Fig. 2 – The Derby Dress Shoe with Broguing Details (Source: The Gentleman’s Gazette)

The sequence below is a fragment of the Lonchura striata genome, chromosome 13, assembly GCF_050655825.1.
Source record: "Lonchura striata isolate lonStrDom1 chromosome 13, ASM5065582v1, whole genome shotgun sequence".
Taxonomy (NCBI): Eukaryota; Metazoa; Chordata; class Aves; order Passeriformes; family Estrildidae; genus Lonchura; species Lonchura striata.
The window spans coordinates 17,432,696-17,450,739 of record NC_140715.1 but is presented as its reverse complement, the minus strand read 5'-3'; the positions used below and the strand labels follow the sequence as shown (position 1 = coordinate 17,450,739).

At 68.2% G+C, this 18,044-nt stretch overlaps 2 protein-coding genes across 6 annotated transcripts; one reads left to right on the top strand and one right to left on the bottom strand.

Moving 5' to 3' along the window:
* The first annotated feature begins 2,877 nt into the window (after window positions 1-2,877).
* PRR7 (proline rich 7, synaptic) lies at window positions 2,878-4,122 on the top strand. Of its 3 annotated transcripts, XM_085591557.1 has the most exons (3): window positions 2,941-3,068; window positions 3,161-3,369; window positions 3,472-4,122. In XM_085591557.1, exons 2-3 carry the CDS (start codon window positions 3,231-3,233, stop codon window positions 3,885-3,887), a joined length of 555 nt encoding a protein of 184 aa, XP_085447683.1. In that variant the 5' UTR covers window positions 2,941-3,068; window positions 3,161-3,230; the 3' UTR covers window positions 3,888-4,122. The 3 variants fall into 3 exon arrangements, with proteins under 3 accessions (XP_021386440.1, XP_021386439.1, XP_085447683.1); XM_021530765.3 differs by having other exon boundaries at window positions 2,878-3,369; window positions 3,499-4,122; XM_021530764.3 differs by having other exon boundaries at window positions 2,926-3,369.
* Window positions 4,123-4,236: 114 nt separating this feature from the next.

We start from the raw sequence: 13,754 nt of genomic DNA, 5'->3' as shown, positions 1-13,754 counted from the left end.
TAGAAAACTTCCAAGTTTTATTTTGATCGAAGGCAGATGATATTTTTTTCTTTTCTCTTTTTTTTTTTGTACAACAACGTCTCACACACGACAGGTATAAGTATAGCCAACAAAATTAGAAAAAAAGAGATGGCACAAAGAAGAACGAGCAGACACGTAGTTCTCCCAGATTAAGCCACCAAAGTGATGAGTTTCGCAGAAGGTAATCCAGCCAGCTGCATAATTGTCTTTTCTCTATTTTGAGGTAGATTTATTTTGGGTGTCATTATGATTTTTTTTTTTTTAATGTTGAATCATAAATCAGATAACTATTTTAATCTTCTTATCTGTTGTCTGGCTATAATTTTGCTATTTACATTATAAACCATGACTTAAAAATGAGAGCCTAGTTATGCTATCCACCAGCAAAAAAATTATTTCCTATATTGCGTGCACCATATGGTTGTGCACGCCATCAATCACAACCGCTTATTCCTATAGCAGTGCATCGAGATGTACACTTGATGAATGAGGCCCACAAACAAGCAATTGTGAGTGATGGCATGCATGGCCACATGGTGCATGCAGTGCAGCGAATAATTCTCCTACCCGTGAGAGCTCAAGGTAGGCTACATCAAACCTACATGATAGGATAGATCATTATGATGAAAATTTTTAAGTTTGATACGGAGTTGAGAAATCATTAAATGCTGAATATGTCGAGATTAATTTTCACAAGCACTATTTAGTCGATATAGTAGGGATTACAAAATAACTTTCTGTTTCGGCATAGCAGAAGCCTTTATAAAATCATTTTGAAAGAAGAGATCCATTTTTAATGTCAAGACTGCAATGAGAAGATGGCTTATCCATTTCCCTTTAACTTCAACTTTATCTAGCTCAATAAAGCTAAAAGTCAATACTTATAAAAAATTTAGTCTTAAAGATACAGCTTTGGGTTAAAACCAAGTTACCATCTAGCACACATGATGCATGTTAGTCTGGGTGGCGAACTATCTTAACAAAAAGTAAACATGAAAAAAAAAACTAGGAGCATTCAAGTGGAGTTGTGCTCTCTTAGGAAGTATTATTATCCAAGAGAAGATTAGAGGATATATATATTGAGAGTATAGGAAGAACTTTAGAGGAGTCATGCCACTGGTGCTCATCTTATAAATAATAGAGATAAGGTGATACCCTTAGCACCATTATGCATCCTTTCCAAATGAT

Another important construction characteristic of the men’s dress shoe, or any shoe for that matter, is how the sole is attached to the upper of the shoe.  The upper is just that, the “upper” portion of the shoe that covers the toes and the rest of the foot.   The cheapest method to do this is cementing the sole to the upper.  The advantage for the manufacturer is cost and speed of construction.  The disadvantage for the wearer is the inability to have the shoe re-soled and, depending on make and model, comfort.  Cemented soles on dress shoes tend to be more inflexible and not as comfortable in general.  Cheaper dress shoes are almost universally constructed in this way.  However, buyer beware: Some more pricey “fashion” brands do this as well and can cost just as much if not more than dress shoes constructed in a superior fashion that I’m going to describe now. The better way to attach the sole of a dress shoe to the upper is by sewing the sole to the upper.  There are two methods to do this: Goodyear welting or blake stitching.  Goodyear welt construction involves stitching a welt (made of leather, rubber or plastic) to the upper and a strip of preformed canvas like a “rib” that runs all around and bottom of the shoe (known as gemming).   This serves as an attachment point for the sole of the shoe.  Depending on technique, this could be the out sole or midsole but we’ll spare you those details.  The machinery used for this process was invented in 1869 by Charles Goodyear Jr., the son of Charles Goodyear, the manufacturing engineer that developed vulcanized rubber.   In 1898, almost four decades after his death, The Goodyear Tire & Rubber Company was founded and named after Goodyear by Frank Seiberling.   A shoe with Goodyear welting is a sign of quality shoe craftsmanship.  Such shoes are longer lasting, more robust, more impervious to the elements and may be resoled.  The second method to attach a sole of a shoe to the upper is via blake stitching.   A blake stitched shoe is also a sign of good craftsmanship.  No “welt” is involved.  Therefore, the sole of the shoe is sewn directly to the upper on the “inside” of the shoe.  Like Goodyear welted shoes, blake stitched shoes can be resoled but require special equipment to do so.  In contrast to the Goodyear welted shoe, a blake stitched shoe tends to be lighter and more flexible compared to those that are Goodyear welted.  With all of this said, It should be noted that casual shoes, sneakers and athletic shoes require cementing of the sole with really no work around because of the sole’s material and thickness.